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McLaren say cooperating with probe
November 08, 2007 21:35 IST
McLaren played down reports of a "raid" on their factory by inspectors checking for signs of leaked Ferrari [Images] data in the design of the Formula One team's 2008 car.
On Thursday, the Daily Mail said a team of independent legal and technical experts had 'trawled through' McLaren's Woking headquarters over the last two days.
It added that they had examined the Mercedes-powered team's computer hard drives and design records and taken away boxes of data for further analysis.
"We are unable to make any comment other than to say that an inspection has always been part of the World Motor Sport Council decision and of course we are co-operating fully with the FIA," a team spokeswoman said.
The governing International Automobile Federation (FIA) also had no comment.
McLaren were fined $100 million and stripped of all this year's constructors' points by the WMSC after a dossier of Ferrari technical information was found at the home of the team's chief designer Mike Coughlan in July.
McLaren denied incorporating any of the information in the design of their current car.
However, incriminating e-mails between Spain's double world champion Fernando Alonso [Images], his compatriot and team test driver Pedro de la Rosa and Coughlan undermined their case at a subsequent hearing.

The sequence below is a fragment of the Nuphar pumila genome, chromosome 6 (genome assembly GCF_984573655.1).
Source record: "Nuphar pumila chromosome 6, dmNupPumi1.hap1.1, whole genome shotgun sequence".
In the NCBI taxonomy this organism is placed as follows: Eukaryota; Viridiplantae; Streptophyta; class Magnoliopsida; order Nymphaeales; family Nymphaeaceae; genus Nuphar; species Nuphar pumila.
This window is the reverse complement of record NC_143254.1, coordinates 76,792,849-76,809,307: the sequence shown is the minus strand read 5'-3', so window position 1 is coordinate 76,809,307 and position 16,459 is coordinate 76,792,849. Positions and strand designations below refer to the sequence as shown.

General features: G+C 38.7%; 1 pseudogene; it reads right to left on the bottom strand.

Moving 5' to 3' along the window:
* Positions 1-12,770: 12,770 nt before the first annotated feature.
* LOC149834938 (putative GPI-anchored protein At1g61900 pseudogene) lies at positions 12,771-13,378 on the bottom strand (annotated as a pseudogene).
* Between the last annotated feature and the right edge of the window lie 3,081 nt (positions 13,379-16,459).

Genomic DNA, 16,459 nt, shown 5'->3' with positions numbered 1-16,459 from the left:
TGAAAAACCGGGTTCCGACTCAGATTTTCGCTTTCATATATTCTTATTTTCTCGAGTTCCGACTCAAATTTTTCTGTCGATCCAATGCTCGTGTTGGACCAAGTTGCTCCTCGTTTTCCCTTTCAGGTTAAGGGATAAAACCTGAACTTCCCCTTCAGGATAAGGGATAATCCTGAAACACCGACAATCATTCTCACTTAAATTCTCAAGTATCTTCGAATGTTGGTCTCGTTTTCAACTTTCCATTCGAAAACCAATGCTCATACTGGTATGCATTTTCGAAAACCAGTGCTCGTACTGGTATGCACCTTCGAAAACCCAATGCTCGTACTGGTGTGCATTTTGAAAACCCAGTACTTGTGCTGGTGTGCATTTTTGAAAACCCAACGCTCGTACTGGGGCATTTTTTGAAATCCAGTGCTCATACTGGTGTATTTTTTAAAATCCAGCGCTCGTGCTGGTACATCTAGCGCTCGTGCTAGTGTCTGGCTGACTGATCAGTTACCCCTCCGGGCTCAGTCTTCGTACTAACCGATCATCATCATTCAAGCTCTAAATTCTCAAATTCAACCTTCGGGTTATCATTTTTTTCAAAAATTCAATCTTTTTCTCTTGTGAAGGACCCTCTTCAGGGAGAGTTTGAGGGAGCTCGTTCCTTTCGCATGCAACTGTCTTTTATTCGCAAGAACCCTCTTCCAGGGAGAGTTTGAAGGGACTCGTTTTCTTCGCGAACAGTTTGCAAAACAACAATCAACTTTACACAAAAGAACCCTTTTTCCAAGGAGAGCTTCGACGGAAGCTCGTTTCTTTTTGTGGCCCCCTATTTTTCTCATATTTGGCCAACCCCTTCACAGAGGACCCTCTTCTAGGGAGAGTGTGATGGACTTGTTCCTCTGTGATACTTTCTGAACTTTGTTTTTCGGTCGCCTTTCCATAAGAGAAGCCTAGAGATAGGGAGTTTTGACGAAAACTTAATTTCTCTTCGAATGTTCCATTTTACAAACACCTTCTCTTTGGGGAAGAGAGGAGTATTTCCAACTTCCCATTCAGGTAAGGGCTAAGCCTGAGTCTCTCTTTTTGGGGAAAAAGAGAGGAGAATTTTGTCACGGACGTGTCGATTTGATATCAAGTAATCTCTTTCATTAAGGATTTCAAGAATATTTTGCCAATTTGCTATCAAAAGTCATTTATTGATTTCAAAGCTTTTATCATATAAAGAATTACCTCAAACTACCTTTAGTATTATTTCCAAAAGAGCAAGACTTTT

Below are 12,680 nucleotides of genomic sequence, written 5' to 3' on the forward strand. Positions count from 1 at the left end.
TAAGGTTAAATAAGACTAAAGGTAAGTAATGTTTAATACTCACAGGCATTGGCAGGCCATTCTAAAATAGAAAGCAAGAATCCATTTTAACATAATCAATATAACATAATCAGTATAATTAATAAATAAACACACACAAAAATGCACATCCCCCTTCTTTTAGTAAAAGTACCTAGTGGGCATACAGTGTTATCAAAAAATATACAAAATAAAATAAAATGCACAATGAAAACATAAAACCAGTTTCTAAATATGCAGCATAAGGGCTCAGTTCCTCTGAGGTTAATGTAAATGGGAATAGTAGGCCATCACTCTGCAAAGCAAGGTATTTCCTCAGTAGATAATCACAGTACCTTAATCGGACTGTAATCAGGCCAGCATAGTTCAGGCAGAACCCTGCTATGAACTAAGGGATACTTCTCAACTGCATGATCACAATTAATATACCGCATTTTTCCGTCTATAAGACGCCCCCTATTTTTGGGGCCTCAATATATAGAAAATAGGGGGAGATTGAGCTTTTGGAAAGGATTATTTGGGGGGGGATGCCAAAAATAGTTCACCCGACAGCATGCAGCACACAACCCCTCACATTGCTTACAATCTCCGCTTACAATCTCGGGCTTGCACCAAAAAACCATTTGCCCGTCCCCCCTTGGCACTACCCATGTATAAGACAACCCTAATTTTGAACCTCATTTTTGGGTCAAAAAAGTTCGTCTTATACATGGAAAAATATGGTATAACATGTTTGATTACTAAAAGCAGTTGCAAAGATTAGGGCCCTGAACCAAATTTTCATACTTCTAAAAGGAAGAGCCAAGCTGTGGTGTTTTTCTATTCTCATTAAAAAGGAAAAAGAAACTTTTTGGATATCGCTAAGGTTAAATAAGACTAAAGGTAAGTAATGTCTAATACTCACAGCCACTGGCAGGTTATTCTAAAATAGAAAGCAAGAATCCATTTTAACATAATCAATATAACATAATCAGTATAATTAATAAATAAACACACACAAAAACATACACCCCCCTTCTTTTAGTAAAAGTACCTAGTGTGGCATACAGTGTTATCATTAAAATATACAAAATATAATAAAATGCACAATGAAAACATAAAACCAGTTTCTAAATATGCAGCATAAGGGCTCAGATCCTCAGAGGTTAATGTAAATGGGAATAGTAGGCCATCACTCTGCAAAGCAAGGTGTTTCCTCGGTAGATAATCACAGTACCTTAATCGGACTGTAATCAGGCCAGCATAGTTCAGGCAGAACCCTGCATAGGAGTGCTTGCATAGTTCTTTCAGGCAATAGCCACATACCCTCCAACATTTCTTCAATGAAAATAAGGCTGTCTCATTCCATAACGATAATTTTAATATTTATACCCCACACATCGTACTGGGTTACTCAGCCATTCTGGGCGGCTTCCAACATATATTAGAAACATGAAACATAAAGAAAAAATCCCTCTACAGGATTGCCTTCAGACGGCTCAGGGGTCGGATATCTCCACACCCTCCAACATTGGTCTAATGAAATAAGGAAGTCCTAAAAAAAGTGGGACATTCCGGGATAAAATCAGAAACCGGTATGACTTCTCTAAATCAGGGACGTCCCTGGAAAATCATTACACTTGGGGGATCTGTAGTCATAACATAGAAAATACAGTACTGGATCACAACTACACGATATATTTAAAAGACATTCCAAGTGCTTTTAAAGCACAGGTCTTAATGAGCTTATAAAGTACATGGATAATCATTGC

The FIA said in September that it would investigate McLaren further to ensure that no Ferrari data appeared in next year's car and raised the possibility of further sanctions should any evidence emerge.
The World Motor Sport Council's next meeting is in December.
"The punishment would not necessarily be preventing them from running," FIA president Max Mosley recently told the BBC when asked about possible further action.
"It would be more likely that they would be given a negative point allocation."
That would mean McLaren, who have parted with Alonso but have Britain's world championship runner-up Lewis Hamilton [Images] as their main title contender, starting next season with a deficit to make up in the constructors' standings.
Mosley said inspectors would be looking for design ideas that could be traced to the Italian team rather than just copied components.
"The difficulty we have is that you're not going to find a part that was designed by Ferrari," he told the BBC. "Instead what you may find are ideas.
"At this level of motorsport, if the idea is given to the chief designer, he will make a component utilising that idea which bears no relation at all to the component perhaps being used by the other car.
"So we will be looking for ideas."
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